PYMNTS: What new trends or innovations do you see on the horizon in the security and authentication space? How is mSIGNIA helping its customers stay in front of advancing technologies in such a rapidly changing environment?

PM: We are really excited about two industry efforts. We all know that, in the U.S., we finally got chip cards, but with that, the online fraud triples, on average, because it’s harder to do in-person fraud so the fraudsters get bored and move online. EMVCo is out ahead of this in attempting to get a new version of their online payments security, called 3D Secure (3DS). Version 2.0 of the specification will address not only the browser-based payments but also app-based payments and identity and verification for the enrollment of a new customer or new device. We are working with some of the credit card networks to make sure the solution that gets released is mobile-first, that it will work in the mobile environment and leverage the strengths of mobile, even when the user is coming in through a PC browser. It will eliminate that friction that causes shopping cart abandonment but still maintain the security that’s required.

The other innovation point we are involved with is FIDO [Fast IDentity Online]. They are looking at how to make the methods of authentication better so that it scales and doesn’t have the domino effect if someone steals a password. MSIGNIA is a technology member for both those organizations, and we are using our expertise to make sure that the rollouts address the new ecosystem that is mobile, overlay that on PC, but then also make it easy and safe for everybody to use.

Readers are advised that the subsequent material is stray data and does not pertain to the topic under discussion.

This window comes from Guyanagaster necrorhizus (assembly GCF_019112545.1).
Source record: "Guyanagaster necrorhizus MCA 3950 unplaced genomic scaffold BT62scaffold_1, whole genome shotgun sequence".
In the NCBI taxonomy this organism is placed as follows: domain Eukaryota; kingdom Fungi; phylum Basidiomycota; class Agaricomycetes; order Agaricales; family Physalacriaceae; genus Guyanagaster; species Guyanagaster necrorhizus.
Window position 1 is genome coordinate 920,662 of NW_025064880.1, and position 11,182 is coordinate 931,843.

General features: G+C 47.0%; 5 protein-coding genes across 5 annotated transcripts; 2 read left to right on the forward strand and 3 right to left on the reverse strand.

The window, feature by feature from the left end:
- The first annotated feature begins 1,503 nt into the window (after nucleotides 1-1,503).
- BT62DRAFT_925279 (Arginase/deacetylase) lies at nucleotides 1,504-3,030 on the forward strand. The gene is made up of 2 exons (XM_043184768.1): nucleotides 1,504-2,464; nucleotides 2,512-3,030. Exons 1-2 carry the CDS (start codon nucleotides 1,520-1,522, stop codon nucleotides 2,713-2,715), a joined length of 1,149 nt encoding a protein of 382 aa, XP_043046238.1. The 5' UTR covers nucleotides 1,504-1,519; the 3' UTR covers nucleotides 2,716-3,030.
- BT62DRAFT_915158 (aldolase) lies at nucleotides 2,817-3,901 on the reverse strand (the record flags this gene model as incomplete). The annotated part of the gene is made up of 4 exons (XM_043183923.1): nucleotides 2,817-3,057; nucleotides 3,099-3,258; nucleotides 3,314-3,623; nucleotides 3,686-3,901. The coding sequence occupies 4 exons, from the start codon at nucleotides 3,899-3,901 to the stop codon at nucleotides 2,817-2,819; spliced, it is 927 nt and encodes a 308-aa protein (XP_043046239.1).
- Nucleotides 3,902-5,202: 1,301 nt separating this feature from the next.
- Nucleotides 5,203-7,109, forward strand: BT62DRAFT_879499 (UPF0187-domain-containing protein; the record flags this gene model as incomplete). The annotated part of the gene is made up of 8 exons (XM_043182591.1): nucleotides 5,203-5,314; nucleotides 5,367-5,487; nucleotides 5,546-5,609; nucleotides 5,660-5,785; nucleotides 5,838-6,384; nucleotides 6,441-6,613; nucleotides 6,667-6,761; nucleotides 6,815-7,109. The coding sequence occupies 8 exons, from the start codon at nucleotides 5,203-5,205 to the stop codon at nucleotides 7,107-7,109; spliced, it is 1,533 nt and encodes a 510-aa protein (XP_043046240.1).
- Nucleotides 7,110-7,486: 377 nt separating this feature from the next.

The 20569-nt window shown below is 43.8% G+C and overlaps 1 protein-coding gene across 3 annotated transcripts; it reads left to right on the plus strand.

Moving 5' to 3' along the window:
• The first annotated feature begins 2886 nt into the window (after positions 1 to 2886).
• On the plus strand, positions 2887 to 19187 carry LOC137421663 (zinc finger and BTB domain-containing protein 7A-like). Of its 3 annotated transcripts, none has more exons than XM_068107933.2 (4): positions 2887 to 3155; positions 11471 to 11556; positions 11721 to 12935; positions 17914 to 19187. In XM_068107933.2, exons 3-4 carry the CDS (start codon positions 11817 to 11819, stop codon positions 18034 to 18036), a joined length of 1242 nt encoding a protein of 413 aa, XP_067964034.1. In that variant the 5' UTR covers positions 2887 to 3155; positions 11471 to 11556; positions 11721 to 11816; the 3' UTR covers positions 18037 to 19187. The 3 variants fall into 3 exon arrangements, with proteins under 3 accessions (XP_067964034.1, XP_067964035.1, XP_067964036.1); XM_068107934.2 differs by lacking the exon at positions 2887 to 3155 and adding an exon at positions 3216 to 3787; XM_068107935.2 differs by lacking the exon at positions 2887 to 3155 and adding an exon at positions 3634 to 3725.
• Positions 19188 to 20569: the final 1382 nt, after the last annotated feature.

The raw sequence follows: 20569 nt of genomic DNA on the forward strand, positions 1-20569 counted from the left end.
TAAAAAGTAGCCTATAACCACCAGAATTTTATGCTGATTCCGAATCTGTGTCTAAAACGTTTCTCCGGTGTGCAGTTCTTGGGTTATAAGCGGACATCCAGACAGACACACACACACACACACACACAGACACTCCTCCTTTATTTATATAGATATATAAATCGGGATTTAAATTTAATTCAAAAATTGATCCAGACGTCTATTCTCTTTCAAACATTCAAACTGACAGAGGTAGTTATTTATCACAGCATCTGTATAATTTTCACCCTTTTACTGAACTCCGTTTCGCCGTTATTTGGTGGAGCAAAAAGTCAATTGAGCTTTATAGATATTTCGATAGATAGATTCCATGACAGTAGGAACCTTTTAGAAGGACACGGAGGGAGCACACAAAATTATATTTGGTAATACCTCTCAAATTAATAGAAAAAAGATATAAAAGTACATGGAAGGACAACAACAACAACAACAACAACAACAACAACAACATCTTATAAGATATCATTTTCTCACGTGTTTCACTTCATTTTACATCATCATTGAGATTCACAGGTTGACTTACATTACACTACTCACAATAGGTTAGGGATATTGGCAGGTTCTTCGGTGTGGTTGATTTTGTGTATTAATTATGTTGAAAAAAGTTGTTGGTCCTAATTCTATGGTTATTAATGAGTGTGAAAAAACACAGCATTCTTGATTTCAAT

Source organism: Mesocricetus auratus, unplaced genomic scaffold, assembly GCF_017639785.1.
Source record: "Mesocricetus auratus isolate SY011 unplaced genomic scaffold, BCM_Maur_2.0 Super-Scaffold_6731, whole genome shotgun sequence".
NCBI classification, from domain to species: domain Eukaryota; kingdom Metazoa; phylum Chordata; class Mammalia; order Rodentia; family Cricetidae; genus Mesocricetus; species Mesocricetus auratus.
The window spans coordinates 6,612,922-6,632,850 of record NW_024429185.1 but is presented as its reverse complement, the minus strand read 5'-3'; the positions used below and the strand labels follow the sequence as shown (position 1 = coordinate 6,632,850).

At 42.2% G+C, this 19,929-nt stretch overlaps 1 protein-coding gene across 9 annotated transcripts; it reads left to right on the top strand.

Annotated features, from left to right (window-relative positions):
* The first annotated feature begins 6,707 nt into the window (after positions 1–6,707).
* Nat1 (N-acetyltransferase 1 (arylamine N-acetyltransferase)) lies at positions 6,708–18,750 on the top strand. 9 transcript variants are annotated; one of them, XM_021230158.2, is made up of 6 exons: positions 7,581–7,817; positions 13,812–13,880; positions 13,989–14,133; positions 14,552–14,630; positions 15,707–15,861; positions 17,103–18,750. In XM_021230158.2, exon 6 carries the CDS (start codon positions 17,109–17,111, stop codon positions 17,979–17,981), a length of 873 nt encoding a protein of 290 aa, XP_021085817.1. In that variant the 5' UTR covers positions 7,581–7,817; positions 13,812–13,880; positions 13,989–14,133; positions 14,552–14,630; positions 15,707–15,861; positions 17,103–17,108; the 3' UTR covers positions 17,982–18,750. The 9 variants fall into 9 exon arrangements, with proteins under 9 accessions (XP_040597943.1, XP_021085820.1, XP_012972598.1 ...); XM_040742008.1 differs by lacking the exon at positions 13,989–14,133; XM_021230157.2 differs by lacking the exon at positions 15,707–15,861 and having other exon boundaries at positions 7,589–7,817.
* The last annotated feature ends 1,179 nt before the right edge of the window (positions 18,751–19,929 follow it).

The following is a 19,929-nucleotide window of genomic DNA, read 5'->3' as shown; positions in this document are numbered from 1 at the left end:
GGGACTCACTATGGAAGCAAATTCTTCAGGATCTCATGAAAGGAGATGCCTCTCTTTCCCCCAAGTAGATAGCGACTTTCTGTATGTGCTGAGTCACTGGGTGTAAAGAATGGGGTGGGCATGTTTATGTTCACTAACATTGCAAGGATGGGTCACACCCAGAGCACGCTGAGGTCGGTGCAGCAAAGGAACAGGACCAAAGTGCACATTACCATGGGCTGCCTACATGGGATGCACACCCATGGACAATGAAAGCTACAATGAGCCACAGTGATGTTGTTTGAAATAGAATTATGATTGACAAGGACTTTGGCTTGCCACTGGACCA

PYMNTS: What’s next for mSIGNIA in 2016? Do you have any news or updates you’d like to share?

PM: Data that transcends the device — data that stays consistent even as a user gets new devices or add devices — tends to really represent that user, and the synchronization of that data is significant. In the past, in order for one individual to pretend to be someone else online, they just had to learn a password or go online and social engineer a few knowledge-based authentication questions, but now, when you look at the data that belongs to the user and you look at the data that’s on the new device, if those two data sets aren’t consistent you know you’ve got a problem. That’s called identity verification for the enrollment of a new device and a new user, and it’s a big fundamental need for this industry as we start to digitally enable credit cards.

The credit card, as we know it, will be gone sometime in the future as they tend to migrate into smartphones, but provisioning those credit cards safely and reliably today, as well as tomorrow and into the future, is something that mSIGNIA is working with a lot of interesting groups about. You can expect to see some releases about how to safely provision payment cards but also how to make the access to authentication of those services fast and easy and safe, allowing us to actually accelerate the payment and still keep it invisible to the end user.


mSIGNIA will be among the innovators participating in the Innovator Expo at this year’s Innovation Project, taking place March 16–17 at Harvard University.